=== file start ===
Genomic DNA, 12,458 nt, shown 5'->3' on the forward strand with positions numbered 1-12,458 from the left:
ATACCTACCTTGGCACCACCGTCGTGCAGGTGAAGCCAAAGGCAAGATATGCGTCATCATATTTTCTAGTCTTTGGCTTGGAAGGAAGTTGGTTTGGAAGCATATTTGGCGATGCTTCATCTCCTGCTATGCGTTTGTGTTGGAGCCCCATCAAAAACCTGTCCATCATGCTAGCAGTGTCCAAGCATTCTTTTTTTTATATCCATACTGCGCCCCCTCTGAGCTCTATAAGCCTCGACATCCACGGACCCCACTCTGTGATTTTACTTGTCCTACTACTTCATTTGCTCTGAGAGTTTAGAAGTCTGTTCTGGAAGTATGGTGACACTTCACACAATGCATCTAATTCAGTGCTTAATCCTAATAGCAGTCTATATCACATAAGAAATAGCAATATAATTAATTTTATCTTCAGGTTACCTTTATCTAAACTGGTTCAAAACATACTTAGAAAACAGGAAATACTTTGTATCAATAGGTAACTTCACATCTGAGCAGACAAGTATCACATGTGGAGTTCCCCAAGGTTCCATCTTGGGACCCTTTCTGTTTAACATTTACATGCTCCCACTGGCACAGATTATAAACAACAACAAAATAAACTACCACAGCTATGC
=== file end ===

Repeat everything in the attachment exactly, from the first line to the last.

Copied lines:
Genomic DNA, 12,458 nt, shown 5'->3' on the forward strand with positions numbered 1-12,458 from the left:
ATACCTACCTTGGCACCACCGTCGTGCAGGTGAAGCCAAAGGCAAGATATGCGTCATCATATTTTCTAGTCTTTGGCTTGGAAGGAAGTTGGTTTGGAAGCATATTTGGCGATGCTTCATCTCCTGCTATGCGTTTGTGTTGGAGCCCCATCAAAAACCTGTCCATCATGCTAGCAGTGTCCAAGCATTCTTTTTTTTATATCCATACTGCGCCCCCTCTGAGCTCTATAAGCCTCGACATCCACGGACCCCACTCTGTGATTTTACTTGTCCTACTACTTCATTTGCTCTGAGAGTTTAGAAGTCTGTTCTGGAAGTATGGTGACACTTCACACAATGCATCTAATTCAGTGCTTAATCCTAATAGCAGTCTATATCACATAAGAAATAGCAATATAATTAATTTTATCTTCAGGTTACCTTTATCTAAACTGGTTCAAAACATACTTAGAAAACAGGAAATACTTTGTATCAATAGGTAACTTCACATCTGAGCAGACAAGTATCACATGTGGAGTTCCCCAAGGTTCCATCTTGGGACCCTTTCTGTTTAACATTTACATGCTCCCACTGGCACAGATTATAAACAACAACAAAATAAACTACCACAGCTATGC